diff mbox series

[bug#59513] doc: contributing: Tweak the Commit Policy.

Message ID 20221123104946.29480-1-mail@cbaines.net
State New
Headers show
Series [bug#59513] doc: contributing: Tweak the Commit Policy. | expand

Commit Message

Christopher Baines Nov. 23, 2022, 10:49 a.m. UTC
Add more examples of when it can be appropriate to push changes without
review, as I think this can be appropriate in the case of trivial changes (as
mentioned before), but also non-trivial fixes.

No longer suggest pushing simple new packages or package upgrades (that don't
cause lots of rebuilds) without sending to guix-patches. Now there's some
automation for testing changes sent to guix-patches, sending changes there
before pushing can mean that more rigerious testing takes place and help speed
up substitutes becoming available. This is true, even if no human review takes
place.

Only suggest waiting one week for review for simpler changes, wait two weeks
for more significant changes.

Also, reorder some of the information in this section so it's grouped together
better.

* doc/contributing.texi (Commit Policy): Tweak.
---
 doc/contributing.texi | 38 ++++++++++++++++----------------------
 1 file changed, 16 insertions(+), 22 deletions(-)

Comments

zimoun Nov. 23, 2022, 8:27 p.m. UTC | #1
Hi Chris,

On Wed, 23 Nov 2022 at 10:49, Christopher Baines <mail@cbaines.net> wrote:

> +For a minority of changes, it can be appropriate to push them directly
> +without sending them for review.  This includes both trivial changes
> +(e.g. fixing typos) but also reverting problomatic changes and
                                              -^
> +addressing regressions.


> -For patches that just add a new package, and a simple one, it's OK to
> -commit, if you're confident (which means you successfully built it in a
> -chroot setup, and have done a reasonable copyright and license
> -auditing).  Likewise for package upgrades, except upgrades that trigger
> -a lot of rebuilds (for example, upgrading GnuTLS or GLib).  We have a
> -mailing list for commit notifications (@email{guix-commits@@gnu.org}),
> -so people can notice.  Before pushing your changes, make sure to run
> -@code{git pull --rebase}.
> +In general though, all changes should be posted to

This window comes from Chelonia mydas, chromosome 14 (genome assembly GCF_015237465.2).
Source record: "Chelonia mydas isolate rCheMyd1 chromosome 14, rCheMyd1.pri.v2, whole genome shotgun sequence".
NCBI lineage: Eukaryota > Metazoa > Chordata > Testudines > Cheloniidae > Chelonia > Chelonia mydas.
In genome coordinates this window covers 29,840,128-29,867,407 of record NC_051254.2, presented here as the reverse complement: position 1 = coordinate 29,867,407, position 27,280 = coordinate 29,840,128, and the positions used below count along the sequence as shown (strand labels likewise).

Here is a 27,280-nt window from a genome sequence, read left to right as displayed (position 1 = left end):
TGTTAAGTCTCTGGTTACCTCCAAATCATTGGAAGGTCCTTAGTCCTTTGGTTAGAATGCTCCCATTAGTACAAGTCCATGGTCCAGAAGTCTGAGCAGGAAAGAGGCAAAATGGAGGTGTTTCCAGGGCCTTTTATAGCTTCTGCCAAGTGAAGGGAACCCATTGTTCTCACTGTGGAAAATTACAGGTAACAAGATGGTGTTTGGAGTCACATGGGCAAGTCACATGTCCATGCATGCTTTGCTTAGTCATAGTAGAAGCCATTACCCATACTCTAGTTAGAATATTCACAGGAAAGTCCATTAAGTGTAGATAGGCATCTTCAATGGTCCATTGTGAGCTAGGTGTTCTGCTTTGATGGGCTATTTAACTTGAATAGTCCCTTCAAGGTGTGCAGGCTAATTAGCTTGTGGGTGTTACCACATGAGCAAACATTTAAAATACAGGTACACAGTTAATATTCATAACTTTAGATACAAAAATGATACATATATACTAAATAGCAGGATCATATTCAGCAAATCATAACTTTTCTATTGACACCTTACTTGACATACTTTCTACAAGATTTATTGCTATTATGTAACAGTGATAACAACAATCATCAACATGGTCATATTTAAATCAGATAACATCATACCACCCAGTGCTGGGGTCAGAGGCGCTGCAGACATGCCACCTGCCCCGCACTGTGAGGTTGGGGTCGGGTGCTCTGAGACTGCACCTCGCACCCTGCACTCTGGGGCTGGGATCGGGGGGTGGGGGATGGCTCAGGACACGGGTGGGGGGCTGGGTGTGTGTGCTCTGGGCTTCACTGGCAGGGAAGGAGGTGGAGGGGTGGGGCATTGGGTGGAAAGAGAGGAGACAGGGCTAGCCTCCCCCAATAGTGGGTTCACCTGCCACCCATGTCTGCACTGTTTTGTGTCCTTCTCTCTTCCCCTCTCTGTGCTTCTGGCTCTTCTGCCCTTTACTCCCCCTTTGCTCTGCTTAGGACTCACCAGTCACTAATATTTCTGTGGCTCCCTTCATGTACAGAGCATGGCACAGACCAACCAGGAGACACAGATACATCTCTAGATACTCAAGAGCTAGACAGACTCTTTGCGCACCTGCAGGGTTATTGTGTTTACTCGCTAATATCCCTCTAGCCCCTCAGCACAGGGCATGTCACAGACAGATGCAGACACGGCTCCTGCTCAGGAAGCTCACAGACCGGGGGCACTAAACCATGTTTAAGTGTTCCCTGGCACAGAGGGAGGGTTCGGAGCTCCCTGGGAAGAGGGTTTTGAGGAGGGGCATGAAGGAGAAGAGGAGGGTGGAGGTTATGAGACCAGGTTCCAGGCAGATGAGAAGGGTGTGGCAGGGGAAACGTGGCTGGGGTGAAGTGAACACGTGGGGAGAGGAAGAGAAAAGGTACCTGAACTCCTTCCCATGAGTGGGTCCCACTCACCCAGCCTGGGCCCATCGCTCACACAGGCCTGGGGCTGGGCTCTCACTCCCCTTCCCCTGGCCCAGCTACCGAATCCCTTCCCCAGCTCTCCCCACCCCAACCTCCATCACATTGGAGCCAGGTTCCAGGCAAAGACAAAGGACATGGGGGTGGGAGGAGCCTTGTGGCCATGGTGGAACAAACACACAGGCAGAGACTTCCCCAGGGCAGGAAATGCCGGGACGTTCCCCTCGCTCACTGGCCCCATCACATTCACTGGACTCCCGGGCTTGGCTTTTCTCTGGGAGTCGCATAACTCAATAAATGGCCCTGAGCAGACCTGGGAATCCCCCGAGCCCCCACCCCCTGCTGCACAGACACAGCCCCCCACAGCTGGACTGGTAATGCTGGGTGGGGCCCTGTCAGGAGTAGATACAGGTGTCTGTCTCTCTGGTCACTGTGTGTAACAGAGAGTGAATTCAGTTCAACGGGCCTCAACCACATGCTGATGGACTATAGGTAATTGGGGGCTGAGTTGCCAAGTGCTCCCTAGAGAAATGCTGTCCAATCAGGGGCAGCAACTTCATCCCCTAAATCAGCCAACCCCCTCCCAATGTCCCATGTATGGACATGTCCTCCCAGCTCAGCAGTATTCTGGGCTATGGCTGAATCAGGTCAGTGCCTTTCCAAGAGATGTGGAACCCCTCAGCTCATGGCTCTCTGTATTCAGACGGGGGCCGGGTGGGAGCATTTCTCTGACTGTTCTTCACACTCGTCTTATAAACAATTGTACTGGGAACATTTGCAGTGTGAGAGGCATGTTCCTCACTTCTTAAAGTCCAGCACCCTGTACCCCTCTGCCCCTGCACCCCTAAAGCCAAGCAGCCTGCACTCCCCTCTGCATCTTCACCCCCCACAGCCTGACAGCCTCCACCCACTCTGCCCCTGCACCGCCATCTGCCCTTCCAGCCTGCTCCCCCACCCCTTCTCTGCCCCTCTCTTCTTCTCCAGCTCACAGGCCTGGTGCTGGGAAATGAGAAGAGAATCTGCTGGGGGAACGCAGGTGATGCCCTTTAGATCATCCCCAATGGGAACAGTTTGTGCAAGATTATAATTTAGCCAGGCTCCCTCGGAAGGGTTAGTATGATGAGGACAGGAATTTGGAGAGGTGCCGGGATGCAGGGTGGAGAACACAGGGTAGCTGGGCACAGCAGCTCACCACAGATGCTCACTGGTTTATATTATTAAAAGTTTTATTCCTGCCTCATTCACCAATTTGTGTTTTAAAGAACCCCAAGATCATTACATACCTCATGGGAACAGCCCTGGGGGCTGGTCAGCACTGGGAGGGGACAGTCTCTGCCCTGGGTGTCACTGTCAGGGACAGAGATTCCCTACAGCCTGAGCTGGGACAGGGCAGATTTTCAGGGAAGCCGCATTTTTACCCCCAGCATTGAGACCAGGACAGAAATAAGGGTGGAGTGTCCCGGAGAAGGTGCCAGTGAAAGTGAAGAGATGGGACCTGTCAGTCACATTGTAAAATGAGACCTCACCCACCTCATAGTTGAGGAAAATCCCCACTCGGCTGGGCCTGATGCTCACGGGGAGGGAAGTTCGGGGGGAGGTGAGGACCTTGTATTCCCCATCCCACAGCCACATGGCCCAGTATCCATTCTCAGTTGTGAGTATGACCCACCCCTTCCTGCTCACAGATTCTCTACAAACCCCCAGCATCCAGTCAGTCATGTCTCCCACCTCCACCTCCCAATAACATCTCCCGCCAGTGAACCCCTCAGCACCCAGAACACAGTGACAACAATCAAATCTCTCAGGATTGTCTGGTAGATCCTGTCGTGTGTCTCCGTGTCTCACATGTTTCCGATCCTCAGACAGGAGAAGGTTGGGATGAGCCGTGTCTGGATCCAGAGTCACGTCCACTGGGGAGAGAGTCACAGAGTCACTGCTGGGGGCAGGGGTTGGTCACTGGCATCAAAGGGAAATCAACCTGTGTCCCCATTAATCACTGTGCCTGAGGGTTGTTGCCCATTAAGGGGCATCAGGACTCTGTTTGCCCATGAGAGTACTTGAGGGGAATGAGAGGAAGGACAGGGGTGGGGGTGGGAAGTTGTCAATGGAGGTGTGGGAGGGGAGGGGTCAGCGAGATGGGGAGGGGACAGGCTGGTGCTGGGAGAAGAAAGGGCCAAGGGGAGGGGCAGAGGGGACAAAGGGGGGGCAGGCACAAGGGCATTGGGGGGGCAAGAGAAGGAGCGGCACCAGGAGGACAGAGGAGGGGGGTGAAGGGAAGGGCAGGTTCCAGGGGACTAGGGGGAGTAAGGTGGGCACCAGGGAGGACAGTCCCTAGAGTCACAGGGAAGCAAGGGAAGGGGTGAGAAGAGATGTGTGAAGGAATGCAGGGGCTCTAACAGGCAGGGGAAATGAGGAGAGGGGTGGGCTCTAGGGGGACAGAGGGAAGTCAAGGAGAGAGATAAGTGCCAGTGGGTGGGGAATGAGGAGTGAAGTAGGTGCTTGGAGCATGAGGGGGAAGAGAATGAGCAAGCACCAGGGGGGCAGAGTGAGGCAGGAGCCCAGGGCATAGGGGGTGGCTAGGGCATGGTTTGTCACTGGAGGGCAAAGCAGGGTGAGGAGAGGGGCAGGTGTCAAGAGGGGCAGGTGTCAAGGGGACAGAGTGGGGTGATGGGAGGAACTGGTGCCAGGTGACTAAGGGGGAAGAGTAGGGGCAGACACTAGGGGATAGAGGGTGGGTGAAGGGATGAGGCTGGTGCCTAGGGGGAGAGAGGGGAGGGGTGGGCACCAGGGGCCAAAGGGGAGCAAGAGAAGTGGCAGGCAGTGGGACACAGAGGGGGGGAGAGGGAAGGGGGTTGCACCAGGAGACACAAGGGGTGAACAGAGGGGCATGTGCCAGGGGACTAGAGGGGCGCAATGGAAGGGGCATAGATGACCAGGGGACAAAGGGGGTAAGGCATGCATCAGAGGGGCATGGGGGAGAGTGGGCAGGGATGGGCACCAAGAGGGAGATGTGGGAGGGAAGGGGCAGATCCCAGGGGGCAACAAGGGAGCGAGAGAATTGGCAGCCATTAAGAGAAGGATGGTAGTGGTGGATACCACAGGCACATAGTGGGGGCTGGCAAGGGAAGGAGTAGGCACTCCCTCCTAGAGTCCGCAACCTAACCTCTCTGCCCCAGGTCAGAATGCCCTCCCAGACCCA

> +@email{guix-patches@@gnu.org}.  This mailing list fills the
> +patch-tracking database (@pxref{Tracking Bugs and Patches}).  Leave time
> +for a review, without committing anything (@pxref{Submitting Patches}).
> +If you didn’t receive any reply after one week (two weeks for more
> +significant changes), and if you're confident, it's OK to commit.

I would write:

        … changes), and if you're confident (which means you
        successfully built it in a chroot setup, and have done a
        reasonable copyright and license auditing), it’s OK to commit.

and I would keep the «two weeks» instead of the «one week except».

I think it is also useful to provide the information about commit
notifications (guix-commits mailing list).

For what it is worth, I find clearer the structure,

    For patches that …
    For anything else, …

or

    For a minority of changes, …
    For anything else, …

than «In general though, all changes …».

Cheers,
simon
Christopher Baines Nov. 24, 2022, 8:40 a.m. UTC | #2
zimoun <zimon.toutoune@gmail.com> writes:

> Hi Chris,

Hey! Thanks for taking a look.

> On Wed, 23 Nov 2022 at 10:49, Christopher Baines <mail@cbaines.net> wrote:
>
>> +For a minority of changes, it can be appropriate to push them directly
>> +without sending them for review.  This includes both trivial changes
>> +(e.g. fixing typos) but also reverting problomatic changes and
>                                               -^
>> +addressing regressions.
>
>
>> -For patches that just add a new package, and a simple one, it's OK to
>> -commit, if you're confident (which means you successfully built it in a
>> -chroot setup, and have done a reasonable copyright and license
>> -auditing).  Likewise for package upgrades, except upgrades that trigger
>> -a lot of rebuilds (for example, upgrading GnuTLS or GLib).  We have a
>> -mailing list for commit notifications (@email{guix-commits@@gnu.org}),
>> -so people can notice.  Before pushing your changes, make sure to run
>> -@code{git pull --rebase}.
>> +In general though, all changes should be posted to
>> +@email{guix-patches@@gnu.org}.  This mailing list fills the
>> +patch-tracking database (@pxref{Tracking Bugs and Patches}).  Leave time
>> +for a review, without committing anything (@pxref{Submitting Patches}).